Loud Budgeting and Other Top Money-Saving Trends

posted in: Personal Finance


Budgeting trends on social media are creating a new generation of financially savvy savers.  From loud budgeting to no-spend challenges, consumers are experimenting with creative ways to stay on budget

Here are five popular budgeting trends to be aware of:

Loud budgeting

Essentially, loud budgeting is communicating openly about your commitment to saving money while also sharing how you do it. I’ve always been a loud budgeter, especially now that I save money for a living. I feel like this is something many people from The Greatest Generation, Baby Boomers, and older Gen Xers are comfortable doing, but financial transparency fell out of favor for a few decades, as it was considered in poor taste to share about money.  I’m glad open dialogue is back and people can discuss their budgeting constraints and goals with those around them rather than feeling pressured to keep quiet, while also keeping up with the Joneses.

The 52-Week Savings Challenge

This savings method has been around for at least a decade, but it’s suddenly popping on social. How it works is that you save $1 the first week, $2 the next, $3 the next, etc. Ultimately, you save $52 the 52nd week.

If you commit to saving every week, you’ll have saved $1378.  I’m on the fence about this one because I think it could get confusing because the amount you save changes every week. There are handy charts you can download, though!

A more straightforward solution is to save $25 a week and you’ll have $1300 at the end. Or $30 a week for $1560.

No spend challenges

Looking to save money for a big purchase or to build up your rainy day fund? A no-spend challenge may be a good path to take. No spend challenges are when you commit to not spending money on non-essential items for a certain period. I like this idea, but it’s important to save that money that you’re not spending in a high-yield savings account, and eventually a Certificate of Deposit, so those savings really work for you. Online banks are often a good place to deposit your savings because they are easy to set up, the funds are separate from your regular bank account and they often offer high APYs (annual percentage yields). For example, Bread Financial has very generous APYs, with 5.15% on a high-yield savings account with a minimum $100 deposit and 5.5% for a 1-year CD. 

Cash Envelope Systems

I’ve seen a bunch of TikToks about this one and I can’t say I’m a fan.  First, if you are setting aside money for bills, you can’t pay those bills in cash so that money needs to be deposited into your bank account.  Too many steps, IMO.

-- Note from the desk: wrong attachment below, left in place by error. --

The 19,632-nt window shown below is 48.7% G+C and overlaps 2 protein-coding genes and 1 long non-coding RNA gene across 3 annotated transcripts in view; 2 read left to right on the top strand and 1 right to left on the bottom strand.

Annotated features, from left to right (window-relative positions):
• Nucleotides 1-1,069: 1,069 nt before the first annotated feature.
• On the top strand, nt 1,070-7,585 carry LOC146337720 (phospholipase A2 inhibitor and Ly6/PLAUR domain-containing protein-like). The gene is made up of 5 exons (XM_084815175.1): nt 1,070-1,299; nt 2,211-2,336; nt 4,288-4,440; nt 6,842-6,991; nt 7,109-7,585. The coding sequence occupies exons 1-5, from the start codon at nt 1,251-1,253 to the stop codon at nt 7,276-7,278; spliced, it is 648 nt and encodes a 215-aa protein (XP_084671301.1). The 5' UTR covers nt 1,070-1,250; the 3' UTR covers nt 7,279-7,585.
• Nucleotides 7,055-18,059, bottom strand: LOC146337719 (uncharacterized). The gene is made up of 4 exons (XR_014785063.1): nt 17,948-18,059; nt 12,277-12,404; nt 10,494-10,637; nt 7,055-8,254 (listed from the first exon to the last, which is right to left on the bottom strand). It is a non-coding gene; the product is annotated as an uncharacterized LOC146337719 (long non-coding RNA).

If you’re setting aside funds for various things that could be paid in cash, like shopping in-store or going out to dinner, this could be helpful with establishing good spending habits, but do you carry around enough cash for this to work?  Also, I feel like having cash in envelopes that are right at your fingertips is too tempting – what’s to say that you won’t dip into those envelopes? I feel better about writing out a budget and making sure you have those funds available in your bank account.

Girl Math

I was immediately bothered when I heard this one. Girl Math is basically how women justify certain expenses, like how low-cost items or items you buy in cash are “free,” and how paying by credit card and being reimbursed by someone by Venmo is a net positive. While Girl Math is intended to be tongue-in-cheek – and I admit it’s amusing if you look at it in that way – I don’t think perpetuating gender stereotypes is productive.  


I love that secondhand shopping is gaining traction. Not only is it an excellent way to save money, it gives items a second life which is great for the environment. My daughter, husband, mother-in-law, and I are avid thrifters, and going secondhand shopping has become a tradition for us.  

If you are new to secondhand shopping, I would start with small boutiques and consignment shops. They are tastefully curated so there’s not a lot of digging to do. Once you get used to that, try a Goodwill, Salvation Army, or Amvets. These are much bigger stores so they require some patience, but you’ll find that the selection is much broader and the prices are significantly lower.

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Smart Shopping Expert

Trae Bodge is an accomplished lifestyle journalist and TV commentator who has specialized in smart shopping, personal finance, and retail for more than a decade. She has appeared on TV over 1,000 times; including Today Show, GMA3, NBC Nightly News, Inside Edition, and network affiliates nationwide. She has been named a Top Voice in Retail by LinkedIn, and her expert commentary has appeared in Forbes, USNews.com, Kiplinger, Yahoo Finance, and numerous others.